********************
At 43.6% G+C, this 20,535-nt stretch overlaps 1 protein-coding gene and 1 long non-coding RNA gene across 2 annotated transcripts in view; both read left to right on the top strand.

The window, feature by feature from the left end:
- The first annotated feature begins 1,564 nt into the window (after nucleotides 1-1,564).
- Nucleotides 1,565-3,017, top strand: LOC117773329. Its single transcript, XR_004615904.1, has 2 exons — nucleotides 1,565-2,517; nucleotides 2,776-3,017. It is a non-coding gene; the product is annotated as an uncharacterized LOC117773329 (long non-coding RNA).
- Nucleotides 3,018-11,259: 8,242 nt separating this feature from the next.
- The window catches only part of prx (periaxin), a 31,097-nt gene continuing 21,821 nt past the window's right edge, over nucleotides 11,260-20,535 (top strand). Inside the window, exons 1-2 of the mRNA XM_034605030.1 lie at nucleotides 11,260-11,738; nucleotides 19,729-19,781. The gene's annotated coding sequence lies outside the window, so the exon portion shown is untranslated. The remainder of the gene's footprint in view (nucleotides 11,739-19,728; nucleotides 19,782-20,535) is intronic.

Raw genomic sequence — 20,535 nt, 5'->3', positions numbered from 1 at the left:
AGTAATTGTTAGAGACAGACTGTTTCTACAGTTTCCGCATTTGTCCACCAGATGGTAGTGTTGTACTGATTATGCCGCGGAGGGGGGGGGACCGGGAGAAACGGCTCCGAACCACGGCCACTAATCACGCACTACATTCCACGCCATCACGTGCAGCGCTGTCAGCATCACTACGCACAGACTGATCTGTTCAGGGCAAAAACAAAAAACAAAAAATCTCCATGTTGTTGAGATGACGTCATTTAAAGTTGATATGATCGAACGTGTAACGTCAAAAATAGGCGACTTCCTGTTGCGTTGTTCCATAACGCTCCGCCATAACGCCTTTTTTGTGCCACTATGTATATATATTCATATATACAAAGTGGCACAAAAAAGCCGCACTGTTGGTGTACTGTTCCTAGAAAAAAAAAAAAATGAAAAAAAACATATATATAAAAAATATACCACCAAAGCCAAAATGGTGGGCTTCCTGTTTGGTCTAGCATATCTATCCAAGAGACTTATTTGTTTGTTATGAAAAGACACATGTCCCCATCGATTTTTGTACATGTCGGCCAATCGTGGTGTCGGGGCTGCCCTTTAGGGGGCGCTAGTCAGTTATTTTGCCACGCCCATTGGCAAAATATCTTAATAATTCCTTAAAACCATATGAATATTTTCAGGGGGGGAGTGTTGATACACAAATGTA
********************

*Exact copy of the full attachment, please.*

At 43.6% G+C, this 20,535-nt stretch overlaps 1 protein-coding gene and 1 long non-coding RNA gene across 2 annotated transcripts in view; both read left to right on the top strand.

The window, feature by feature from the left end:
- The first annotated feature begins 1,564 nt into the window (after nucleotides 1-1,564).
- Nucleotides 1,565-3,017, top strand: LOC117773329. Its single transcript, XR_004615904.1, has 2 exons — nucleotides 1,565-2,517; nucleotides 2,776-3,017. It is a non-coding gene; the product is annotated as an uncharacterized LOC117773329 (long non-coding RNA).
- Nucleotides 3,018-11,259: 8,242 nt separating this feature from the next.
- The window catches only part of prx (periaxin), a 31,097-nt gene continuing 21,821 nt past the window's right edge, over nucleotides 11,260-20,535 (top strand). Inside the window, exons 1-2 of the mRNA XM_034605030.1 lie at nucleotides 11,260-11,738; nucleotides 19,729-19,781. The gene's annotated coding sequence lies outside the window, so the exon portion shown is untranslated. The remainder of the gene's footprint in view (nucleotides 11,739-19,728; nucleotides 19,782-20,535) is intronic.

Raw genomic sequence — 20,535 nt, 5'->3', positions numbered from 1 at the left:
AGTAATTGTTAGAGACAGACTGTTTCTACAGTTTCCGCATTTGTCCACCAGATGGTAGTGTTGTACTGATTATGCCGCGGAGGGGGGGGGACCGGGAGAAACGGCTCCGAACCACGGCCACTAATCACGCACTACATTCCACGCCATCACGTGCAGCGCTGTCAGCATCACTACGCACAGACTGATCTGTTCAGGGCAAAAACAAAAAACAAAAAATCTCCATGTTGTTGAGATGACGTCATTTAAAGTTGATATGATCGAACGTGTAACGTCAAAAATAGGCGACTTCCTGTTGCGTTGTTCCATAACGCTCCGCCATAACGCCTTTTTTGTGCCACTATGTATATATATTCATATATACAAAGTGGCACAAAAAAGCCGCACTGTTGGTGTACTGTTCCTAGAAAAAAAAAAAAATGAAAAAAAACATATATATAAAAAATATACCACCAAAGCCAAAATGGTGGGCTTCCTGTTTGGTCTAGCATATCTATCCAAGAGACTTATTTGTTTGTTATGAAAAGACACATGTCCCCATCGATTTTTGTACATGTCGGCCAATCGTGGTGTCGGGGCTGCCCTTTAGGGGGCGCTAGTCAGTTATTTTGCCACGCCCATTGGCAAAATATCTTAATAATTCCTTAAAACCATATGAATATTTTCAGGGGGGGAGTGTTGATACACAAATGTA